Understanding Canadians’ responses to government policy restrictions during the COVID‑19 pandemic
When COVID‑19 struck, governments in Canada and around the world moved to mitigate the spread of the virus by shuttering businesses, closing schools, and restricting gatherings and individual movement. The scale of government intervention into the daily lives of Canadians has been among the most significant in living memory. The Public Policy Forum (PPF)—a leading nonprofit, nonpartisan think tank—seeks new, actionable insights into how Canadians have responded to these restrictions. Its goal is to share these insights through its network of public, private, and nonprofit sector decision makers—with the aim of equipping them to better steer Canada through the current pandemic and to prepare the country for the next major public health crisis.
Creating the knowledge sought by PPF requires an updated approach to how scholars have studied the pandemic. To date, researchers have tended either to examine the effects of policy on aggregate health outcomes, or to investigate the relationship between individuals’ attitudes and behaviours at particular points in time. The central objective of the proposed project is to create a more complete picture of how Canadians have responded to government policy restrictions by integrating these two approaches—that is, by combining geographically-nuanced measures of government policy with individual-level survey data spanning the length of the pandemic.
To do this, Peter Loewen—a political behaviour and public policy scholar—proposes to partner with PPF. Loewen and his lab have collected one of the most extensive survey datasets of Canadians’ COVID-related beliefs, attitudes, and behaviours: 73,000 interviews (and counting) from March 2020 to present. Through this new project, PPF and Loewen will create a dataset that measures Canadian provincial- and local-level policy restrictions on multiple dimensions from March 2020 through May 2022. To our knowledge, this will be the most comprehensive dataset available of the policy restrictions that provincial and municipal governments have used to combat the spread of the virus. The new policy dataset will then be integrated with the existing survey dataset: opening up key avenues for the partners to study how the actions (and inactions) of governments have influenced Canadians’ COVID-related beliefs, attitudes, and behaviours.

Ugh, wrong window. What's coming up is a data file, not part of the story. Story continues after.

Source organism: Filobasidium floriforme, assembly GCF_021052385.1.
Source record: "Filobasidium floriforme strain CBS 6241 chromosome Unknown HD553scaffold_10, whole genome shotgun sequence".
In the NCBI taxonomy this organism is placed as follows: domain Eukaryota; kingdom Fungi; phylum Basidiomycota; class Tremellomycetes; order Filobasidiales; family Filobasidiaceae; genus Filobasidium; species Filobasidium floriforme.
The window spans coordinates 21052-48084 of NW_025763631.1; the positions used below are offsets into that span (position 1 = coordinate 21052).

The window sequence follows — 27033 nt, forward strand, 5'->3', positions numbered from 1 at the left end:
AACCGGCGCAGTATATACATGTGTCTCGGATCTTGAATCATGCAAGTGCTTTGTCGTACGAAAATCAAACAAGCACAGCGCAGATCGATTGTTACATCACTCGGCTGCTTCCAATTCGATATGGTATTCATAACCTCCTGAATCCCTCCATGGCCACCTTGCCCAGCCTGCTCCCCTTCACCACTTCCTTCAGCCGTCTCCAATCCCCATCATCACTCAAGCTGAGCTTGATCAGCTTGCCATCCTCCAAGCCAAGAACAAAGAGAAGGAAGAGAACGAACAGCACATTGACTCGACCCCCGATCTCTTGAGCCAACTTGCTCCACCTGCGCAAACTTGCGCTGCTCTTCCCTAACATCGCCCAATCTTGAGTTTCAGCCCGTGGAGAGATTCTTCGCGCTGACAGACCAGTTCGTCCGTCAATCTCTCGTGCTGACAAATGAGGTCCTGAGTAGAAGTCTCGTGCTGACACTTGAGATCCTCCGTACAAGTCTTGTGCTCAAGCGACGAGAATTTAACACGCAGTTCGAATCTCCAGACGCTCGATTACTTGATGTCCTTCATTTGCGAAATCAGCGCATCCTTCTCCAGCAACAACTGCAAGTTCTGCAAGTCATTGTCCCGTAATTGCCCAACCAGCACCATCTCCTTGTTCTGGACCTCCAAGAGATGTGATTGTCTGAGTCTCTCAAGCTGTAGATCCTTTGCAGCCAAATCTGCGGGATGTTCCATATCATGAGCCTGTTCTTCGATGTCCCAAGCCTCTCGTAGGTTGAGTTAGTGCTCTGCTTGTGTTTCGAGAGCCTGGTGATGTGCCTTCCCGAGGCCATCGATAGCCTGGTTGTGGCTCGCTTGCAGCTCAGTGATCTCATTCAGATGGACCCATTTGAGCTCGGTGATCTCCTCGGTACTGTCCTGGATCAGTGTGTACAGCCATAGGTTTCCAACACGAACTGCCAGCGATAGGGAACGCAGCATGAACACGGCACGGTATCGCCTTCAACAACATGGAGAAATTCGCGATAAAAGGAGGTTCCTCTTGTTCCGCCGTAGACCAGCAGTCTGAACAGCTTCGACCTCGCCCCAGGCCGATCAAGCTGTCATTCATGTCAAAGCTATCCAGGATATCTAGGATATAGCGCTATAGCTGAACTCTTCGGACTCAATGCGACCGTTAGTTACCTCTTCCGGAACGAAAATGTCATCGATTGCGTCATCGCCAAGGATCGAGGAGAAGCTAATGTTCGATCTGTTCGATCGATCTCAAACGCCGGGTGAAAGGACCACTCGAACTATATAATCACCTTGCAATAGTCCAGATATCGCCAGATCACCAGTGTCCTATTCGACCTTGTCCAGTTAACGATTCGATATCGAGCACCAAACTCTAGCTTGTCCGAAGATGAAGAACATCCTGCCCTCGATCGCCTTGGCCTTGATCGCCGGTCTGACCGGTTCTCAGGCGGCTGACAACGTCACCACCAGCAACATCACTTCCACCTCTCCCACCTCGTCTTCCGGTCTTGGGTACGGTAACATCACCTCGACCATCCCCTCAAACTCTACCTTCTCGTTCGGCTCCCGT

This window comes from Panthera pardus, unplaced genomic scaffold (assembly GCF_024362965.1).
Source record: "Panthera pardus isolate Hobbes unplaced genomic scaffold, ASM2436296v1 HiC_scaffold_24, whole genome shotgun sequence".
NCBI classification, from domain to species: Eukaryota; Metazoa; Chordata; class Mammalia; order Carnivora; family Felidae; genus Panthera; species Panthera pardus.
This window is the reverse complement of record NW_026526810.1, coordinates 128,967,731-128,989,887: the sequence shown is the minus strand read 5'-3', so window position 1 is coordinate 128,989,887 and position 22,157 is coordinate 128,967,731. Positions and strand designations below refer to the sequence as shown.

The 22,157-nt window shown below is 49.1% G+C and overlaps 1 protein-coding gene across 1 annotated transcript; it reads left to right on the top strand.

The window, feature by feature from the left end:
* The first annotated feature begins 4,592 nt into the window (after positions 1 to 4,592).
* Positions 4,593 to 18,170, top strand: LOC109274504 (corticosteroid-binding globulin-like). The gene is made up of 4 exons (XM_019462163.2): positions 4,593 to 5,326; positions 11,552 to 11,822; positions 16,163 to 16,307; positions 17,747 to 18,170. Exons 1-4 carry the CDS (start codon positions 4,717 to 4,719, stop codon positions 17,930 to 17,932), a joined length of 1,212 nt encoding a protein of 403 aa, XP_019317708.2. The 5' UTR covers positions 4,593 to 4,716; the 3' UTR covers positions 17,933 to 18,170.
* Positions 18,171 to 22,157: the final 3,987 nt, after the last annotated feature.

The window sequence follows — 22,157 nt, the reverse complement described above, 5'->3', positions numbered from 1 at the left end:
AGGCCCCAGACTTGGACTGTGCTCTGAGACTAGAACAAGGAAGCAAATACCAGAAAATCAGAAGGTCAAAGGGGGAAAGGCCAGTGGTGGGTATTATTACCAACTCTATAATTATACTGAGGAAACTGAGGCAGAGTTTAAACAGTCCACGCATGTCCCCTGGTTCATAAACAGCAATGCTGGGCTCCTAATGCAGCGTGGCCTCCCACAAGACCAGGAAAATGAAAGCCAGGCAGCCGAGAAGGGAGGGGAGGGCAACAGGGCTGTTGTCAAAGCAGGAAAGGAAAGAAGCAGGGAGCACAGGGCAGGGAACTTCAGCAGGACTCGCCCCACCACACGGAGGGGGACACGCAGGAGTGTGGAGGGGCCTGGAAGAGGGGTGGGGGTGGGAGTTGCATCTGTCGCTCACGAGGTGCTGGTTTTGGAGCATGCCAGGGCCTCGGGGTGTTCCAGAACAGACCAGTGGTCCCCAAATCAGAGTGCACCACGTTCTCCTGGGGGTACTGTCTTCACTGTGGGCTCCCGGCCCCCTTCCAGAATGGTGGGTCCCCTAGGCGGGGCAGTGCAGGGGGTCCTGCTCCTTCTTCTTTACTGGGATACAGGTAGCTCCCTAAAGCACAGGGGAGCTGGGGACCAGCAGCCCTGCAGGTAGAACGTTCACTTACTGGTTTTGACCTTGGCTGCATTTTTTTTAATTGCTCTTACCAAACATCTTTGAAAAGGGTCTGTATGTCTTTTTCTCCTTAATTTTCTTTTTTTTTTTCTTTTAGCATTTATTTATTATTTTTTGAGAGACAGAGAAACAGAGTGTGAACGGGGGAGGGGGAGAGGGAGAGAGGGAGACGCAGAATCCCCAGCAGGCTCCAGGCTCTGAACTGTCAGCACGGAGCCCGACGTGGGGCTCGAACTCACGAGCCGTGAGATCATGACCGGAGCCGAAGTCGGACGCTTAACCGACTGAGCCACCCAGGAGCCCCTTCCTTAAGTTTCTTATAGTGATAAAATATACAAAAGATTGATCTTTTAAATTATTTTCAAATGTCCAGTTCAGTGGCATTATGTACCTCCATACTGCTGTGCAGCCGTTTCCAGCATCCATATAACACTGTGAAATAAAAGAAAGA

The research will focus on three main individual-level behaviours and attitudes: social distancing practices, government approval, and trust in experts. Understanding how each of these have been shaped by government restrictions is crucial to helping decision makers in PPF’s network learn how best to communicate and maintain support for future public health measures. At the same time, the proposed research will allow the partners to contribute to key social science questions such how citizens judge the performance of their governments, how they navigate complex federal systems, and how institutions can enhance public trust.
The proposed project will deliver: a suite of four academic papers; a new website featuring a dashboard that will allow decision makers, researchers, and the general public to access the data in an engaging and customizable manner; working sessions with policy makers and journalists to maximize the dissemination of the research findings; and a public policy report—published to PPF’s website—that draws together the project’s conclusions for a wider policy audience. At the same time, the project will engage a total of twelve undergraduate students, seven graduate students, and one postdoctoral fellow—providing training, mentorship, and research opportunities to the next generation of scholars.